chart of fear index“How volatile and anxious is Wall Street amid this evolving worry about a potential global pandemic that could shake the global economy to its core?  Perhaps, the best gauge of that deep-rooted concern is one of the market’s most closely watched measures of volatility. The Cboe Volatility Index or VIX, hit its highest intraday level since 2008 on Monday, amid a stock market slump that also registered as the ugliest one-day plunge for the Dow Jones Industrial Average the S&P 500 index and the Nasdaq Composite Index in 12 years.

But what’s arguably more impressive than the daily move for the gauge, that uses S&P 500 options to measure trader expectations for volatility in the coming 30-day period, is its year-to-date surge so far. Compared against the move for the VIX at the same point this year in 2008, the differential between the two is dizzying. The VIX so far this year is on pace for a 280% surge, compared against a 108% return for the fear index in 2008—a period marked by the global proliferation of esoteric mortgage bonds and derivatives that brought world-wide financial markets to their knees and ushered in the 2007-09 recession. ‘That spread is remarkable to see what’s going on out there in the [VIX],’ Mark Longo CEO of The Options Insider, an options-focused analytics firm, told MarketWatch. The rise in the VIX usually correlates to a decline in stocks because traders and investors use it to hedge their equity positions.”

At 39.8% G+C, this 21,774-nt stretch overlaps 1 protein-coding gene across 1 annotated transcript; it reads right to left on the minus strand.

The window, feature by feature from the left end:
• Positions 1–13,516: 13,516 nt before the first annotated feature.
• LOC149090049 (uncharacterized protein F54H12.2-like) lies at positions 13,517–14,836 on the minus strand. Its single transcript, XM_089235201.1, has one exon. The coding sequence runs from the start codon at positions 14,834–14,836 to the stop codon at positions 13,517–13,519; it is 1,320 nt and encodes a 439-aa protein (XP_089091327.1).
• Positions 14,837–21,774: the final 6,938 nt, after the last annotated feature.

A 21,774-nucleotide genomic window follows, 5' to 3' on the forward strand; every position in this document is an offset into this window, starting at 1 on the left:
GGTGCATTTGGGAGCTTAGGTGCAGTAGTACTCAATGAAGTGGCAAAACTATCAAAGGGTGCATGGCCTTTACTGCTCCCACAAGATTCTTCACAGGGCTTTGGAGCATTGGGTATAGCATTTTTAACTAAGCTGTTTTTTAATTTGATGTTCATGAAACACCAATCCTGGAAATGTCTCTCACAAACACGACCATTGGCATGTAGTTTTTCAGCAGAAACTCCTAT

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THE WALL STREET JOURNAL/Anna Isaac and Frances Yoon

U.S. Stocks Decline as Volatility Increases

March 11, 2020

WSJ stock decline“U.S. stocks tumbled Wednesday as investors’ anxiety about the economic fallout from the coronavirus outbreak left markets poised for another day of tumultuous trading.  The Dow Jones Industrial Average dropped 822 points. The S&P 500 fell 3.1%, and the Nasdaq Composite lost 2.7%. The declines continued a volatile week. A closely watched measure of turbulence in U.S. stocks, the Cboe Volatility Index, was hovering around its highest level in a year.

‘For private investors, getting into markets at the moment is like juggling with knives: it’s just far too risky,’ said Ian Shepherdson, chief economist at Pantheon Macroeconomics. ‘For short-term traders, this volatility is very exciting, but for long-term investors, it’s worrying.’ After an 11-year run, the bull market in S&P 500 stocks is coming to an end, equity analysts at Goldman Sachs Group said in a note Wednesday. Lower crude-oil prices and interest rates are likely to erode earnings for energy and finance companies, and business activity will probably be weaker than previously anticipated in other sectors, they wrote. ‘Both the real economy and the financial economy are exhibiting acute signs of stress,’ Goldman Sachs said in the note.”